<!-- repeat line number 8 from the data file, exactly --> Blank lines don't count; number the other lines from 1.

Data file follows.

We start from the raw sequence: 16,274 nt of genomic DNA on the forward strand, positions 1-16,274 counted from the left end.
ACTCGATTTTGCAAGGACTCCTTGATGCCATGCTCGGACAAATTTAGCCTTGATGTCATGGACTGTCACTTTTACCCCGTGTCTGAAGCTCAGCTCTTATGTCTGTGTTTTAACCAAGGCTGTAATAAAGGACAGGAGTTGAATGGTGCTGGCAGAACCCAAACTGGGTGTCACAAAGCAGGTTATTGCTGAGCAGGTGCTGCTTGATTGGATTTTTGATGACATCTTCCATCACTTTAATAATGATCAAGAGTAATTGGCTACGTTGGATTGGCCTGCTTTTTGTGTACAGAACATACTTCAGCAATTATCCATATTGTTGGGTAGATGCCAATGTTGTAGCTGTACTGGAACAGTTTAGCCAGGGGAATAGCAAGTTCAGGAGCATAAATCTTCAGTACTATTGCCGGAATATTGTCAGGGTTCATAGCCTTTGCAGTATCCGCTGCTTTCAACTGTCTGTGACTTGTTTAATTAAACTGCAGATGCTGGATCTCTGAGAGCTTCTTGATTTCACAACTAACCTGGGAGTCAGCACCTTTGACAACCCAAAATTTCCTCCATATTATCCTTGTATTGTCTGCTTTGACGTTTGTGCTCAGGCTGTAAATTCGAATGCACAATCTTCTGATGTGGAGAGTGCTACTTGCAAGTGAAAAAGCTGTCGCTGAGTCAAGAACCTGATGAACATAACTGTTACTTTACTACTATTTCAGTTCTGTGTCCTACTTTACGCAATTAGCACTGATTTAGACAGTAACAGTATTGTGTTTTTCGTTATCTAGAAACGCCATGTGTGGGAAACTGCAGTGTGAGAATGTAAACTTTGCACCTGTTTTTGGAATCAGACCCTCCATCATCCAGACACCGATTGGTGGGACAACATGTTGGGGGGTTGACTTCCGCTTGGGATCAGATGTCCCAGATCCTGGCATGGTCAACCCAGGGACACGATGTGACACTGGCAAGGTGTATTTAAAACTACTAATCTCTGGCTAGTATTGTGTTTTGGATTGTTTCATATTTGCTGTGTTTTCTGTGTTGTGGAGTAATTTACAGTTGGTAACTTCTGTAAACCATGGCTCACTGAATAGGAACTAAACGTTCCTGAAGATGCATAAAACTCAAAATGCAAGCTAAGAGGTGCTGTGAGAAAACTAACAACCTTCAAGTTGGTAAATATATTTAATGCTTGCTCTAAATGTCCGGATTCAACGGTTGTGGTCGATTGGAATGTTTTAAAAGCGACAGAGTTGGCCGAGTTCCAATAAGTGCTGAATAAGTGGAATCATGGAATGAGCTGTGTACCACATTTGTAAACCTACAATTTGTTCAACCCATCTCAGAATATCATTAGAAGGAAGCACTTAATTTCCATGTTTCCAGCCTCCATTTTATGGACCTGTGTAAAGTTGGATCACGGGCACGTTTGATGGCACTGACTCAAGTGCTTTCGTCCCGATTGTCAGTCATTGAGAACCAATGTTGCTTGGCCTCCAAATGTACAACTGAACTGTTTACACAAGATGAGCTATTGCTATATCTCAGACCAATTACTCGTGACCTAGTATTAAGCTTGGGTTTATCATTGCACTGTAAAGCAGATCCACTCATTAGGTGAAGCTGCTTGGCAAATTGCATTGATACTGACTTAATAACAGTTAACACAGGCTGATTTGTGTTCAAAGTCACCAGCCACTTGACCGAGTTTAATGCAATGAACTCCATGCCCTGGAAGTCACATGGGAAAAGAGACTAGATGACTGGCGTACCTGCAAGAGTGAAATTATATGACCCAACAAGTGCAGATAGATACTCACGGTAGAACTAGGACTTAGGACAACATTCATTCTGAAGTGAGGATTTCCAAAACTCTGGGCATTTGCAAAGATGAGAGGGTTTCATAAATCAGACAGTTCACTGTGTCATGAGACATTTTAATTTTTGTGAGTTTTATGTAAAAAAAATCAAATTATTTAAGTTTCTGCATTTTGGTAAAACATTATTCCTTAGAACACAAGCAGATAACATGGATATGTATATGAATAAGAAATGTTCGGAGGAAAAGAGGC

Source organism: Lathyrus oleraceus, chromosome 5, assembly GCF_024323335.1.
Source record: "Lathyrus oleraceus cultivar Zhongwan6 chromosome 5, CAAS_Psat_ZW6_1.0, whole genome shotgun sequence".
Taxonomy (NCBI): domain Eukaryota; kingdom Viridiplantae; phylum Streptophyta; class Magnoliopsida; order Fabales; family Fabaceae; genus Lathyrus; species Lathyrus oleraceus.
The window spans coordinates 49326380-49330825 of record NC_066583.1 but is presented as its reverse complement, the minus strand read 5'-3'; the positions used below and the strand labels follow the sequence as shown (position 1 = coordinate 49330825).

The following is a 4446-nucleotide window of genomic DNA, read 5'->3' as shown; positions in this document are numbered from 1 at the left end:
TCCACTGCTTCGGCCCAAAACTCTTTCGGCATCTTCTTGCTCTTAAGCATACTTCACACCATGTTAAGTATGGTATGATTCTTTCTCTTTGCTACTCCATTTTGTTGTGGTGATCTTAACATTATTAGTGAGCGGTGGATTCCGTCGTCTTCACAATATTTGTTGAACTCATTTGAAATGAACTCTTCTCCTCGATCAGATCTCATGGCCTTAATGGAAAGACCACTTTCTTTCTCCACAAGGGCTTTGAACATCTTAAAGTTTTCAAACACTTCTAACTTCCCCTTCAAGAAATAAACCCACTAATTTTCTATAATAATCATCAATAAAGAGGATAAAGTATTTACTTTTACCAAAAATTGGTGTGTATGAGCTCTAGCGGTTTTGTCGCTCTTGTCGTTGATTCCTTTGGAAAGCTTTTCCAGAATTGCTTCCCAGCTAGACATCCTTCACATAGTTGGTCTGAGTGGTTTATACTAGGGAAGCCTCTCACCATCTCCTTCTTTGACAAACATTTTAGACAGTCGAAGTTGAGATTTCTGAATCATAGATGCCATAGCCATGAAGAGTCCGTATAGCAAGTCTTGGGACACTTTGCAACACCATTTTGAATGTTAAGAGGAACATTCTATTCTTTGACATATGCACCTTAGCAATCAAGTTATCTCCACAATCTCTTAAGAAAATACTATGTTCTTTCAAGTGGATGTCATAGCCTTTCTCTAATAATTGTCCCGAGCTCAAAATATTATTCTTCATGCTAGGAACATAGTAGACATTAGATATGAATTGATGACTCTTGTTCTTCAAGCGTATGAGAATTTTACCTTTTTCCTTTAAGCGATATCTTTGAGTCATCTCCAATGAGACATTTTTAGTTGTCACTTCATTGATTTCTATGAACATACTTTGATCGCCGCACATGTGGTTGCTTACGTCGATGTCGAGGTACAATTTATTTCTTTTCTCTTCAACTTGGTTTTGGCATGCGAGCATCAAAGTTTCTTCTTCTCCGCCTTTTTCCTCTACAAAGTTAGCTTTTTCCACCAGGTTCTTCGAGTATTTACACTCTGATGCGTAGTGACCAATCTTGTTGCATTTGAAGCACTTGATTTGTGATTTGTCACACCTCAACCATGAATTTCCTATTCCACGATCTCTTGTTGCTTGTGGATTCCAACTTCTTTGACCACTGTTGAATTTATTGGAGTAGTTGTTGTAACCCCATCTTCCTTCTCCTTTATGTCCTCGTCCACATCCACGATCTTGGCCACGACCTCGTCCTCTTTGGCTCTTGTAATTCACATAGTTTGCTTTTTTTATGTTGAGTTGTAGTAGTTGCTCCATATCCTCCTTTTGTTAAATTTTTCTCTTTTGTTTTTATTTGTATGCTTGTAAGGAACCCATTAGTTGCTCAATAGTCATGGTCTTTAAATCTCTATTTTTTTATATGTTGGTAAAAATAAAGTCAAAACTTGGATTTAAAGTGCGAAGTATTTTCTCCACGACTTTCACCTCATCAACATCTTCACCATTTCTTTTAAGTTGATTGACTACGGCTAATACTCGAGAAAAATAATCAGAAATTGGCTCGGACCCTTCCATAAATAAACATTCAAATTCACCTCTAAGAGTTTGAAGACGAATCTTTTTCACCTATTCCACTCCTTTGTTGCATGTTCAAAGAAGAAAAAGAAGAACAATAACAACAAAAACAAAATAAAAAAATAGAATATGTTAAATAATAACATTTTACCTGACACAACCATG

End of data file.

TCCACTGCTTCGGCCCAAAACTCTTTCGGCATCTTCTTGCTCTTAAGCATACTTCACACCATGTTAAGTATGGTATGATTCTTTCTCTTTGCTACTCCATTTTGTTGTGGTGATCTTAACATTATTAGTGAGCGGTGGATTCCGTCGTCTTCACAATATTTGTTGAACTCATTTGAAATGAACTCTTCTCCTCGATCAGATCTCATGGCCTTAATGGAAAGACCACTTTCTTTCTCCACAAGGGCTTTGAACATCTTAAAGTTTTCAAACACTTCTAACTTCCCCTTCAAGAAATAAACCCACTAATTTTCTATAATAATCATCAATAAAGAGGATAAAGTATTTACTTTTACCAAAAATTGGTGTGTATGAGCTCTAGCGGTTTTGTCGCTCTTGTCGTTGATTCCTTTGGAAAGCTTTTCCAGAATTGCTTCCCAGCTAGACATCCTTCACATAGTTGGTCTGAGTGGTTTATACTAGGGAAGCCTCTCACCATCTCCTTCTTTGACAAACATTTTAGACAGTCGAAGTTGAGATTTCTGAATCATAGATGCCATAGCCATGAAGAGTCCGTATAGCAAGTCTTGGGACACTTTGCAACACCATTTTGAATGTTAAGAGGAACATTCTATTCTTTGACATATGCACCTTAGCAATCAAGTTATCTCCACAATCTCTTAAGAAAATACTATGTTCTTTCAAGTGGATGTCATAGCCTTTCTCTAATAATTGTCCCGAGCTCAAAATATTATTCTTCATGCTAGGAACATAGTAGACATTAGATATGAATTGATGACTCTTGTTCTTCAAGCGTATGAGAATTTTACCTTTTTCCTTTAAGCGATATCTTTGAGTCATCTCCAATGAGACATTTTTAGTTGTCACTTCATTGATTTCTATGAACATACTTTGATCGCCGCACATGTGGTTGCTTACGTCGATGTCGAGGTACAATTTATTTCTTTTCTCTTCAACTTGGTTTTGGCATGCGAGCATCAAAGTTTCTTCTTCTCCGCCTTTTTCCTCTACAAAGTTAGCTTTTTCCACCAGGTTCTTCGAGTATTTACACTCTGATGCGTAGTGACCAATCTTGTTGCATTTGAAGCACTTGATTTGTGATTTGTCACACCTCAACCATGAATTTCCTATTCCACGATCTCTTGTTGCTTGTGGATTCCAACTTCTTTGACCACTGTTGAATTTATTGGAGTAGTTGTTGTAACCCCATCTTCCTTCTCCTTTATGTCCTCGTCCACATCCACGATCTTGGCCACGACCTCGTCCTCTTTGGCTCTTGTAATTCACATAGTTTGCTTTTTTTATGTTGAGTTGTAGTAGTTGCTCCATATCCTCCTTTTGTTAAATTTTTCTCTTTTGTTTTTATTTGTATGCTTGTAAGGAACCCATTAGTTGCTCAATAGTCATGGTCTTTAAATCTCTATTTTTTTATATGTTGGTAAAAATAAAGTCAAAACTTGGATTTAAAGTGCGAAGTATTTTCTCCACGACTTTCACCTCATCAACATCTTCACCATTTCTTTTAAGTTGATTGACTACGGCTAATACTCGAGAAAAATAATCAGAAATTGGCTCGGACCCTTCCATAAATAAACATTCAAATTCACCTCTAAGAGTTTGAAGACGAATCTTTTTCACCTATTCCACTCCTTTGTTGCATGTTCAAAGAAGAAAAAGAAGAACAATAACAACAAAAACAAAATAAAAAAATAGAATATGTTAAATAATAACATTTTACCTGACACAACCATG